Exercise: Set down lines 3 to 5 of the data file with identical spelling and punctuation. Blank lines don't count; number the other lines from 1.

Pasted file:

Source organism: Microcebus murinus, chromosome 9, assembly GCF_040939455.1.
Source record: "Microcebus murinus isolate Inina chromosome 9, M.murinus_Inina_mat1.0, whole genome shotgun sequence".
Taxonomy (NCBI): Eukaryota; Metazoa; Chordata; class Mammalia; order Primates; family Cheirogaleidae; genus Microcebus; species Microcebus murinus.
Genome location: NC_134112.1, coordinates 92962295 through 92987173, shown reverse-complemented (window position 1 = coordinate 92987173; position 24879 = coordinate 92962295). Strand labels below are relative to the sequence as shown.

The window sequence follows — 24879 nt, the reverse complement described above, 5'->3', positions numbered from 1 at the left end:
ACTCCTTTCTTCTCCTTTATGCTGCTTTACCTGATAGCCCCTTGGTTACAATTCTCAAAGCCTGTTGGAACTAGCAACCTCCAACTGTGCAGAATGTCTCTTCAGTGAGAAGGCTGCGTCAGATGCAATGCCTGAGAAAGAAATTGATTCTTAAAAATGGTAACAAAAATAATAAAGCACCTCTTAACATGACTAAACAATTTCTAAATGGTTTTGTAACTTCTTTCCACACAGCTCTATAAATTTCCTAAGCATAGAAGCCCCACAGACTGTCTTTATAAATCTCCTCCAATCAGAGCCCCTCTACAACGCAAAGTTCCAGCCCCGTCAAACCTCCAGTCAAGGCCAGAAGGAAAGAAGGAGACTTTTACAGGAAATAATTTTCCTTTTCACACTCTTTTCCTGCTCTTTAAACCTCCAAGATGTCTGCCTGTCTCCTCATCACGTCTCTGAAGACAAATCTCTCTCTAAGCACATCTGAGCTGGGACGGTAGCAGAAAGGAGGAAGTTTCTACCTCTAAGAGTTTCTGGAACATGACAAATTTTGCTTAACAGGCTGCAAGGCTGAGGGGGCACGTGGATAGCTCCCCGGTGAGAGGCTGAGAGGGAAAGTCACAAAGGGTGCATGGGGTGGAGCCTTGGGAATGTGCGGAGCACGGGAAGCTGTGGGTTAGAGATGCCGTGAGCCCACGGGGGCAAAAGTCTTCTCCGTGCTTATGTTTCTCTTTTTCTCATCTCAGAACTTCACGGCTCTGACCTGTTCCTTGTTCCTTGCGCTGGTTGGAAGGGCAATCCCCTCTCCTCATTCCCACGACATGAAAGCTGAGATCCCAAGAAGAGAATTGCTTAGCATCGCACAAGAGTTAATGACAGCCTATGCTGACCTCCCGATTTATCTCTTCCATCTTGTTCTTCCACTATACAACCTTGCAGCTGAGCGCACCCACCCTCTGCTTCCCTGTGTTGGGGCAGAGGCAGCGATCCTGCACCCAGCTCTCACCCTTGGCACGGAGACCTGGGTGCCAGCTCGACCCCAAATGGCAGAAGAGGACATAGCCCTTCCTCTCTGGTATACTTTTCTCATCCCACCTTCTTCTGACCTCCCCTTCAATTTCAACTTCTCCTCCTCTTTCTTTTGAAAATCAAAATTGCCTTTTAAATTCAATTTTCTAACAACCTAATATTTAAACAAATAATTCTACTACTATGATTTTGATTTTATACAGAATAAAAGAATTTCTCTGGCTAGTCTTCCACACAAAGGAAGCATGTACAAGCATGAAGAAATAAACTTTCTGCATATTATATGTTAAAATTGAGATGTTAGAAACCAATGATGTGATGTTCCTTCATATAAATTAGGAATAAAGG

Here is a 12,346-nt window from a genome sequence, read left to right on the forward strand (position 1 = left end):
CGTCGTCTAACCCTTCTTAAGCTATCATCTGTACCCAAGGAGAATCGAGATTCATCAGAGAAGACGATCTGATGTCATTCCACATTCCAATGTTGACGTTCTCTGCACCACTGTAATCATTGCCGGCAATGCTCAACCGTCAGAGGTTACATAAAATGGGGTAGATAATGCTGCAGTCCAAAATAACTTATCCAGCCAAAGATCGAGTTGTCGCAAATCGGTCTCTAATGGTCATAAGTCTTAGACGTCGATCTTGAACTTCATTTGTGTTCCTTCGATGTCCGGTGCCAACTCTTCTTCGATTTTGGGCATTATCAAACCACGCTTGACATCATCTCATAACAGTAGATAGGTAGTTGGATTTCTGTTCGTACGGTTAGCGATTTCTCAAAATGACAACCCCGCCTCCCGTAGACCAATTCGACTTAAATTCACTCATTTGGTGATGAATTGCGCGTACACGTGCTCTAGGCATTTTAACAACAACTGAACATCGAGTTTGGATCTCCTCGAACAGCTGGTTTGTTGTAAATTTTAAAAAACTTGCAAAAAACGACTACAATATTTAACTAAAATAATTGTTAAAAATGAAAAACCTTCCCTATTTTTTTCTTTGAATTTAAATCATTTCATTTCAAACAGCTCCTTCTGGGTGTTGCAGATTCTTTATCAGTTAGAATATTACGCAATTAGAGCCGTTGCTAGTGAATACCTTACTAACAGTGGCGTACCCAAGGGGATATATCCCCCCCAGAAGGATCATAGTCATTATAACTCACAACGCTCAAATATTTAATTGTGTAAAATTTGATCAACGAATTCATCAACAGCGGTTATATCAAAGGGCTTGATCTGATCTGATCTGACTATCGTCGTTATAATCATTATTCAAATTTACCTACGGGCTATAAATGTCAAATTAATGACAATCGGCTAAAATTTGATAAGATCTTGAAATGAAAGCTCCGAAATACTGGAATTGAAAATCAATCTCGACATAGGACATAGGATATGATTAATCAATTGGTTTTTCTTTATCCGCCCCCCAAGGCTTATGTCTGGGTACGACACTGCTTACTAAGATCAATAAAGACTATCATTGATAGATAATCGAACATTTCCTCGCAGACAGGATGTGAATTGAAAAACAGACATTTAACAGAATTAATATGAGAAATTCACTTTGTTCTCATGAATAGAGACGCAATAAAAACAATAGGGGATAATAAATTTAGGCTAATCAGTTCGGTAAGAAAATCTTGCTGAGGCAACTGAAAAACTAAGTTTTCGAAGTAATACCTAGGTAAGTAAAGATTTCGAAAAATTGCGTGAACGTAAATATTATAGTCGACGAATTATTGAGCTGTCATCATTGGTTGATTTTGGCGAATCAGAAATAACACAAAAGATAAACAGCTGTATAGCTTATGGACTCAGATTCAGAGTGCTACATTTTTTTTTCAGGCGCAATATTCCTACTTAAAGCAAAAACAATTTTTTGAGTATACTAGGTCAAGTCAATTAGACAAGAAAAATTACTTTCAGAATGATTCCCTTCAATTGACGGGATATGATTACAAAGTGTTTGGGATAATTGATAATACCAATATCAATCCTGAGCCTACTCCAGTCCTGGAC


Taxonomy (NCBI): Eukaryota; Metazoa; Chordata; class Mammalia; order Primates; family Cheirogaleidae; genus Microcebus; species Microcebus murinus.
Genome location: NC_134112.1, coordinates 92962295 through 92987173, shown reverse-complemented (window position 1 = coordinate 92987173; position 24879 = coordinate 92962295). Strand labels below are relative to the sequence as shown.

The window sequence follows — 24879 nt, the reverse complement described above, 5'->3', positions numbered from 1 at the left end: